What dessert is called a pie, but is truly a cake? The answer is Boston Cream Pie which is actually a cake which had its layers baked in pie tins known as "Washington Pie Plates". This dessert was created by French Chef Sanzian to commemorate the opening of the Parker House Hotel in 1856. Now the dessert he created was more elaborate than what we typically see in Boston Cream Pie or Cake, both names are commonly interchanged, today.
Instead of pie plates, a 9 or 10 inch springform pan is used to bake the cake which is then divided into two layers. The Boston Cream Cake is not a dessert that can be made at the spur of the moment; there are four crucial steps. First the sponge cake, denser and less crumbly than regular vanilla cake, needs to be mixed together and baked. Secondly is the pastry cream; a thick, rich pudding containing corn starch to help it hold up under the weight of the top layer of cake. Third, and oh so important, is the chocolate ganache; made from a cooked combination of chopped chocolate and heavy cream which cools quickly to make a rich, firm topping to the cake. Typically for the ganache, milk or semi-sweet chocolate is used, but I prefer Ghirardelli Bittersweet Chocolate. It melts quickly, the texture is smooth and the sheen is glossy; the bittersweet chocolate complements the pastry cream and sponge cake wonderfully. Step four is the construction of the cake, not too difficult and the results are worth waiting for.
Why this dessert cannot be a spur of the moment decision to make is that the cake and cream should be cool before the layering process begins; otherwise you will be looking at one hot mess oozing off the plate. Now wait, let me correct myself a bit; this can be made spur of the moment by using a premade pound cake and instant pudding; might look pretty, but it won't taste the same as the authentic cake.
Boston Cream Pie (Cake)
Step One: The Sponge Cake
3 Tbsp. melted butter, cooled to room temperature
6 large eggs
1 cup sugar
3 tsp. pure vanilla extract
1 cup flour, sifted
1/4 tsp. salt
Preheat oven to 350F. Using parchment paper, cut a circle to line bottom of a 9 or 10 inch springform pan. Smear a little butter onto bottom and sides of pan first, sprinkle a light dusting of flour; put parchment paper circle on pan bottom and lightly smear butter on the paper.
In a large bowl, mix the melted butter and sugar together until fluffy and a yellow color. Add the extract and half the flour; mix for one minute before adding remaining flour and salt; mix to incorporate well. Pour batter into pan and bake for 25-30 minutes; top will be golden brown and spring back when lightly pressed. Remove from oven and let cool on a wire rack; do not attempt to remove the springform pan.
Step Two: The Pastry Cream
3 1/2 cups milk
4 large eggs
3/4 cup sugar
1/8 tsp. salt
1/4 tsp. corn starch
3 Tbsp. flour
3 Tbsp. cold butter, cut into small pieces
3 tsp. pure vanilla extract
While the cake is baking, make the cream by first heating the milk, medium heat, in a large sauce pan till hot, but do not boil or scald.
While milk is heating, lightly beat together the eggs, sugar, salt; sift together the corn starch and flour and gradually mix into the wet ingredients till well incorporated.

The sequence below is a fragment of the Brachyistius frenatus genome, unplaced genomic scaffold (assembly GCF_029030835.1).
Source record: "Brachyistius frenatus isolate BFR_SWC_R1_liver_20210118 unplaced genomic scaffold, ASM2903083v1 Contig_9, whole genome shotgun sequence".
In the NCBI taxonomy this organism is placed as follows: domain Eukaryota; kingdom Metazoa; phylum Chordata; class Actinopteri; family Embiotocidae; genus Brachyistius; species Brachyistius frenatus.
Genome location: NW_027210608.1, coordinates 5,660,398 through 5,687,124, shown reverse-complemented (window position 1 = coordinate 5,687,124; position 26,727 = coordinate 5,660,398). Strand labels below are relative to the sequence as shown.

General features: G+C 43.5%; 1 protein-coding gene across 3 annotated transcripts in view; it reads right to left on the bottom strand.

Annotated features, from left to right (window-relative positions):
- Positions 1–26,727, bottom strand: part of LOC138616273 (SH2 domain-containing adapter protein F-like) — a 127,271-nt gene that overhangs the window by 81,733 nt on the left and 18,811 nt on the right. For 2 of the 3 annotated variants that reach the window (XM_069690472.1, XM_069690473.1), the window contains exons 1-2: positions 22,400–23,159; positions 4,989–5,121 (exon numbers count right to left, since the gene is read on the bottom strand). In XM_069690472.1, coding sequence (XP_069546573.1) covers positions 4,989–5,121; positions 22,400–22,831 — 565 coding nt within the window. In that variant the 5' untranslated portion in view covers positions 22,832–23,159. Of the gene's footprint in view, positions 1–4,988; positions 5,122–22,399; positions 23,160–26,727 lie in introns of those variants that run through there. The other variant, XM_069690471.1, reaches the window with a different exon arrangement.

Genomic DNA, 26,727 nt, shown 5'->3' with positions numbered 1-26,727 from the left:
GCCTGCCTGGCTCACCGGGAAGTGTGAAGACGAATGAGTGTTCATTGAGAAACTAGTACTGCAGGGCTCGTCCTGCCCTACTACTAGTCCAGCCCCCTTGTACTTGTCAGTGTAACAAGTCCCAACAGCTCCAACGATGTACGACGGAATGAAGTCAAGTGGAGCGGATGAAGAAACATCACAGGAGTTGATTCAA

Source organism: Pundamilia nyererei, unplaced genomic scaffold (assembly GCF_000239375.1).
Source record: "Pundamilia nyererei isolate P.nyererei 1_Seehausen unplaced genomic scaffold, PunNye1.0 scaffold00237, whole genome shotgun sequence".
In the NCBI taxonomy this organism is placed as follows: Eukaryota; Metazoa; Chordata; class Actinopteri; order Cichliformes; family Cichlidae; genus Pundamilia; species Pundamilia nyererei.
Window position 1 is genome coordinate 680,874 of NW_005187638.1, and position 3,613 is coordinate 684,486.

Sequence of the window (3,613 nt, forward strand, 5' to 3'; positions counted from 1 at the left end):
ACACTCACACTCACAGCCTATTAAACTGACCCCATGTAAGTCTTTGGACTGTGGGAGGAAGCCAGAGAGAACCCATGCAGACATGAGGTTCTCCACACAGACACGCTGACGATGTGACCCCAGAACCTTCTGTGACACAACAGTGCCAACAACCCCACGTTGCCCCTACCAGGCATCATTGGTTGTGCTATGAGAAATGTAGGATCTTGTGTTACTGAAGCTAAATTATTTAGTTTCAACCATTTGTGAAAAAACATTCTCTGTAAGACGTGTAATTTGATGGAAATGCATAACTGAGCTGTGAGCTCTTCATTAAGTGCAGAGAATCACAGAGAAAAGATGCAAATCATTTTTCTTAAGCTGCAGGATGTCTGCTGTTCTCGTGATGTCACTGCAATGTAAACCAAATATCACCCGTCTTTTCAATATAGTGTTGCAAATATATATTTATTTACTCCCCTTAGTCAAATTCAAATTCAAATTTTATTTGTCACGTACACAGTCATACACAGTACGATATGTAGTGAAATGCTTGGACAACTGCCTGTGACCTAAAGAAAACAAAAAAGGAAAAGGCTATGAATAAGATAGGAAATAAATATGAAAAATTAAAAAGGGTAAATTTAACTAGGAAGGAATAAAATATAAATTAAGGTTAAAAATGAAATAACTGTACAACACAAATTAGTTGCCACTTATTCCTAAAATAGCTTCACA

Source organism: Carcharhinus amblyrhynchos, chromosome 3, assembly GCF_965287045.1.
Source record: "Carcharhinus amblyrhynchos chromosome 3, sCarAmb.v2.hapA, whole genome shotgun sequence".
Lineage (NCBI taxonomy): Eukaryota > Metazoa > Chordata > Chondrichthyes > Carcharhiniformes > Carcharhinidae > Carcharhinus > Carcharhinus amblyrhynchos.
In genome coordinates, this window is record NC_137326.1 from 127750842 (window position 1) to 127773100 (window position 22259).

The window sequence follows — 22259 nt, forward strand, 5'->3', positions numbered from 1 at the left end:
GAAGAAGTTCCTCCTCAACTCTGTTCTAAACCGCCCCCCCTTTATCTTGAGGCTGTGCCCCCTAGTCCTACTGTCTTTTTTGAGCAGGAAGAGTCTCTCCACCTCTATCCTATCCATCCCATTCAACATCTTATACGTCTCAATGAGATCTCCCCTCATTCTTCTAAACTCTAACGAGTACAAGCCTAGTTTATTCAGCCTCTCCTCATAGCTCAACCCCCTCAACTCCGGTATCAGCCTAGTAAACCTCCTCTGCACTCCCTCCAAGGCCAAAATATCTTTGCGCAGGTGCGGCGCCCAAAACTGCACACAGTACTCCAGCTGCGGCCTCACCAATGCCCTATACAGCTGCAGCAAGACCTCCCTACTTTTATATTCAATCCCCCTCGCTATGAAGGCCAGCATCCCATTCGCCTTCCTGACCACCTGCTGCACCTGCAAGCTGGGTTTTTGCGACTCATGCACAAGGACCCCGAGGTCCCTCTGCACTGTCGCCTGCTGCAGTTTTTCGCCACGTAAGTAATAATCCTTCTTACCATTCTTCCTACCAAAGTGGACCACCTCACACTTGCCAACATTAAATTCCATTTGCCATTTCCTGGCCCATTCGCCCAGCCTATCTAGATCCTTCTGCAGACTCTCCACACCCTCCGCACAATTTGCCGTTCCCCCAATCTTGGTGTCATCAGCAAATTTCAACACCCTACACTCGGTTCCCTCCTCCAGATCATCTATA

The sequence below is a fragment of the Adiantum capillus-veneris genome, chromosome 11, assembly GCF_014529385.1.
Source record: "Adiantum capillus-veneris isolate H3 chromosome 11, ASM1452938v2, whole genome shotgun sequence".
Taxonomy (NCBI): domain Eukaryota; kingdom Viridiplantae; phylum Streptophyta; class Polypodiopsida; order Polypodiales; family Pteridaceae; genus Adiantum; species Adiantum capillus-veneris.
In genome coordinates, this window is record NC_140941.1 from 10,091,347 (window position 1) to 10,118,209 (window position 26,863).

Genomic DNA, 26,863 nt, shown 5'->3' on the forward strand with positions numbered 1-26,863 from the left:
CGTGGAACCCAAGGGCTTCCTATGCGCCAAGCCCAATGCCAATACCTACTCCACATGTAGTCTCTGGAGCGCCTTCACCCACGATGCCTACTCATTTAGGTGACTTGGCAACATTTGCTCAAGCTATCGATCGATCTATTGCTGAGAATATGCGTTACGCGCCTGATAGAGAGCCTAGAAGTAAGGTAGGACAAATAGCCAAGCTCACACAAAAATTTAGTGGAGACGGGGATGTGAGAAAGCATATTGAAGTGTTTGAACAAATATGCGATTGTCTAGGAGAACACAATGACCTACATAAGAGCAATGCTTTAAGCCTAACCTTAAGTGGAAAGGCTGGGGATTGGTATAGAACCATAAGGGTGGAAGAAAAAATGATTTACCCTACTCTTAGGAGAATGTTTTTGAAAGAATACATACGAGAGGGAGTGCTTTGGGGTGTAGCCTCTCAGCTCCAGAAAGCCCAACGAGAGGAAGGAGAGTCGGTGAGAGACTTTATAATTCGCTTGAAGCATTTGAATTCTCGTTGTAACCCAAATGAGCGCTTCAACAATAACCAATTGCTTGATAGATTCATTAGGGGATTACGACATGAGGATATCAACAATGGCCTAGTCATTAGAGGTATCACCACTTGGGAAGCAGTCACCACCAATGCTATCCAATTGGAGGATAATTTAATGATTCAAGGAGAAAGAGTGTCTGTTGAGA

Gradually begin mixing in the hot milk and mix together for a minute; place entire mixture back into the sauce pan. On high heat, begin whisking the mixture; it will begin to thicken and boil; continue to whisk for 3 minutes. Remove from heat, add the butter and vanilla and continue to stir until butter is completely melted and incorporated. Place mixture into a large bowl, cover with plastic wrap and refrigerate for 4 hours.
Step Three: The Chocolate Ganache
This step should not be done until you are ready to put the cake together; the chocolate cools very quickly and will harden in the pan if you wait too long to pour it onto the cake.
1/4 cup heavy cream
1 cup chopped chocolate (milk or semi-sweet is traditional; bittersweet is my personal choice)
In a small saucepan, medium heat, heat the cream until bubbles just begin to form around the rim of the pan. Add the chocolate and stir until partially melted; remove from heat and continue to stir until smooth. The ganache will thicken as it cools.
Note: to make a dipping sauce for fruit, use 1/2 cup chopped chocolate to 1/4 cup heavy cream; it will still be thick, but not harden as it cools.
Step Four: The Construction
Remove the cake from the springform pan and the parchment paper from bottom of cake; cut cake horizontally to make two separate layers; place one layer on serving platter. Evenly spread the pastry cream over this layer of cake. Place the second layer of cake over top.
The ganache should have just been made, so be ready to use a spatula to scrape it out of the pan onto the top of the cake and spread it evenly over the top. Do not worry if some of it oozes down the side; it just adds more character to your cake. The ganache will become firm quickly, so you can serve the cake immediately, or refrigerate it, so the flavors will meld together. It would be better to place a few toothpicks in the top before wrapping the cake in plastic wrap; otherwise the ganache will adhere to the wrap.
Servings can be 8-12, depending on the size of the slices you are cutting. For us, bigger is better.
As we are all aware, we are in a national medical crisis; people are at home, worrying over the situation, many with children. This is a time in which you can help yourself, and your family, by being creative and learn things together. Cooking and baking teach math, logistical, constructive, and creative skills; things that children will need as they mature, and grow into independent adults. Maybe you are by yourself, then do things special for yourself; things that will make you smile and feel happy.
Fear is the mind killer, and as with all things, this too shall pass. Be safe.